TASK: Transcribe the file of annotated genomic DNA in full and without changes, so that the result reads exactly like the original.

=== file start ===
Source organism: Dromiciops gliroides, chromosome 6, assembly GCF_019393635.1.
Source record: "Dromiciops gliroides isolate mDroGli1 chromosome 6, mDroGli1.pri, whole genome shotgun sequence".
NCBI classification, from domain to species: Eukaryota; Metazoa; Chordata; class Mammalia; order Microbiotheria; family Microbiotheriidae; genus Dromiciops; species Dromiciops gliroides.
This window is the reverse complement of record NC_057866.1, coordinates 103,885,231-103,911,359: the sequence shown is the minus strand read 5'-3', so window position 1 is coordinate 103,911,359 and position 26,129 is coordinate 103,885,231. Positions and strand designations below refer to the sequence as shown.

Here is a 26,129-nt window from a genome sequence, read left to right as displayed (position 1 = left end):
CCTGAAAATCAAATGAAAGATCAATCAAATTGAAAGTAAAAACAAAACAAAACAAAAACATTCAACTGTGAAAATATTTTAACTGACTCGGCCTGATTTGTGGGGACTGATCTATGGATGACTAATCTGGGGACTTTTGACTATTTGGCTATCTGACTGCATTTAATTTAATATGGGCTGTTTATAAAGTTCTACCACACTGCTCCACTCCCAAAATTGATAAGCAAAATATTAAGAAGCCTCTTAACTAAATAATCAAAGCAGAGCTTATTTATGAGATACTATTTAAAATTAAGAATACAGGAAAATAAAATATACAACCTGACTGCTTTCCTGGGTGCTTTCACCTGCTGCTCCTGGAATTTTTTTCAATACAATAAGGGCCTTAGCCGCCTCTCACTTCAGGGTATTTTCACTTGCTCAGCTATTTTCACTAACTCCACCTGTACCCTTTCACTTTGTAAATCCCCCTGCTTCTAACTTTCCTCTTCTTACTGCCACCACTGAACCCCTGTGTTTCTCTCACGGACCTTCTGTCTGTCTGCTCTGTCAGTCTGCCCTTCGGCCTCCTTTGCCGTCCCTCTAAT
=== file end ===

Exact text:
Source organism: Dromiciops gliroides, chromosome 6, assembly GCF_019393635.1.
Source record: "Dromiciops gliroides isolate mDroGli1 chromosome 6, mDroGli1.pri, whole genome shotgun sequence".
NCBI classification, from domain to species: Eukaryota; Metazoa; Chordata; class Mammalia; order Microbiotheria; family Microbiotheriidae; genus Dromiciops; species Dromiciops gliroides.
This window is the reverse complement of record NC_057866.1, coordinates 103,885,231-103,911,359: the sequence shown is the minus strand read 5'-3', so window position 1 is coordinate 103,911,359 and position 26,129 is coordinate 103,885,231. Positions and strand designations below refer to the sequence as shown.

Here is a 26,129-nt window from a genome sequence, read left to right as displayed (position 1 = left end):
CCTGAAAATCAAATGAAAGATCAATCAAATTGAAAGTAAAAACAAAACAAAACAAAAACATTCAACTGTGAAAATATTTTAACTGACTCGGCCTGATTTGTGGGGACTGATCTATGGATGACTAATCTGGGGACTTTTGACTATTTGGCTATCTGACTGCATTTAATTTAATATGGGCTGTTTATAAAGTTCTACCACACTGCTCCACTCCCAAAATTGATAAGCAAAATATTAAGAAGCCTCTTAACTAAATAATCAAAGCAGAGCTTATTTATGAGATACTATTTAAAATTAAGAATACAGGAAAATAAAATATACAACCTGACTGCTTTCCTGGGTGCTTTCACCTGCTGCTCCTGGAATTTTTTTCAATACAATAAGGGCCTTAGCCGCCTCTCACTTCAGGGTATTTTCACTTGCTCAGCTATTTTCACTAACTCCACCTGTACCCTTTCACTTTGTAAATCCCCCTGCTTCTAACTTTCCTCTTCTTACTGCCACCACTGAACCCCTGTGTTTCTCTCACGGACCTTCTGTCTGTCTGCTCTGTCAGTCTGCCCTTCGGCCTCCTTTGCCGTCCCTCTAAT